An enterprise’s assets may be broadly divided into two categories: physical assets ‐ including buildings, machinery, financial assets and infrastructure ‐ and intangible assets ‐ ranging from human capital and know‐how to ideas, brands, designs and other intangible fruits of a company’s creative and innovative capacity. Traditionally, physical assets have been responsible for the bulk of the value of a company, and were considered to be largely responsible for determining the competitiveness of an enterprise in the market place. In recent years, the situation has changed significantly. Increasingly, and largely as a result of the information technologies revolution and the growth of the service economy, companies are realizing that intangible assets are often becoming more valuable than their physical assets.
In short, large warehouses and factories are increasingly being replaced by powerful software and innovative ideas as the main source of income for a large and growing proportion of enterprises worldwide. And even in sectors where traditional production techniques remain dominant, continuous innovation and endless creativity are becoming the keys to greater competitiveness in fiercelycompetitive markets, be it domestic or international. Intangible assets are therefore taking center stage and SMEs should seek how to make best use of their intangible assets.
One crucial way of doing so is by legally protecting intangible assets and, where they meet the criteria for intellectual property protection, acquiring and maintaining IP rights. IP rights may be acquired in particular for the following categories of intangible assets:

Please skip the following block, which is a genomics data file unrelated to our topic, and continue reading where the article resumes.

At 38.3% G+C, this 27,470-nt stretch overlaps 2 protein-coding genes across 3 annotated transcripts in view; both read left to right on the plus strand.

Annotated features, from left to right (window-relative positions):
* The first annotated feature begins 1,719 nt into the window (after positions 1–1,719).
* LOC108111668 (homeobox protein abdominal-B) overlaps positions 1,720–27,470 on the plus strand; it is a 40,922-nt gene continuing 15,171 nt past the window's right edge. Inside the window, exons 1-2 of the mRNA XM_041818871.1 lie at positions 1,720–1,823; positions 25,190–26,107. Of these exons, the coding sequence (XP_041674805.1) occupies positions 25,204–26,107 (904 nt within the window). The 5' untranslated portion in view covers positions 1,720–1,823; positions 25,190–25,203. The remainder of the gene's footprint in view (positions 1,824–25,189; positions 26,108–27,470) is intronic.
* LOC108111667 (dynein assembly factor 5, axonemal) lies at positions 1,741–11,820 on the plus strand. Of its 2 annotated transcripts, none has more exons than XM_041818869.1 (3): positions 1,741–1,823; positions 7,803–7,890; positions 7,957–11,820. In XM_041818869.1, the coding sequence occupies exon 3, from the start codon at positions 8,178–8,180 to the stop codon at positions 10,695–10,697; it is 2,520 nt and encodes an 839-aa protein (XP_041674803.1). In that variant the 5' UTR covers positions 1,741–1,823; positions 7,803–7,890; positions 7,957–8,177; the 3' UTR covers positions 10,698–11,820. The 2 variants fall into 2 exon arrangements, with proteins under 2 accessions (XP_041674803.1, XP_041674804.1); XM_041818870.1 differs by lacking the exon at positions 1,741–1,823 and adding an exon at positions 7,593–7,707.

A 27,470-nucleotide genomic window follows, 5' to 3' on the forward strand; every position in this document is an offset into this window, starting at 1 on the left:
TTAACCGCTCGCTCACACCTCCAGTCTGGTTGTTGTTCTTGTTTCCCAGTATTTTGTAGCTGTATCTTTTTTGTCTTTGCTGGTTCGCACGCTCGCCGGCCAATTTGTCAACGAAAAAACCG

(1) Innovative products and processes (through patents and utility models); Patent and Utility model
(2) Cultural, artistic and literary works including, in most countries, also for computer software and compilation of data (through copyright and related rights protection); Trademark, Collective mark, Certification mark, in some cases, Geographical indications
(3) Creative designs, including textile designs (through industrial design rights); Industrial design
(4) Distinctive signs (mostly through protection of trademarks including collective
and certification marks, but in some cases through geographical indications); Trade secrets
(5) Microchips (through protection of layout‐designs or topographies of integrated circuits); Copyright and Related rights
(6) Denominations for goods of a given quality or reputation attributable to the
geographical origin (through protection of geographical indication); Geographical indication
(7) Trade secrets (through protection of undisclosed information of commercial
value): Protection of layout-designs or topographies of integrated circuits.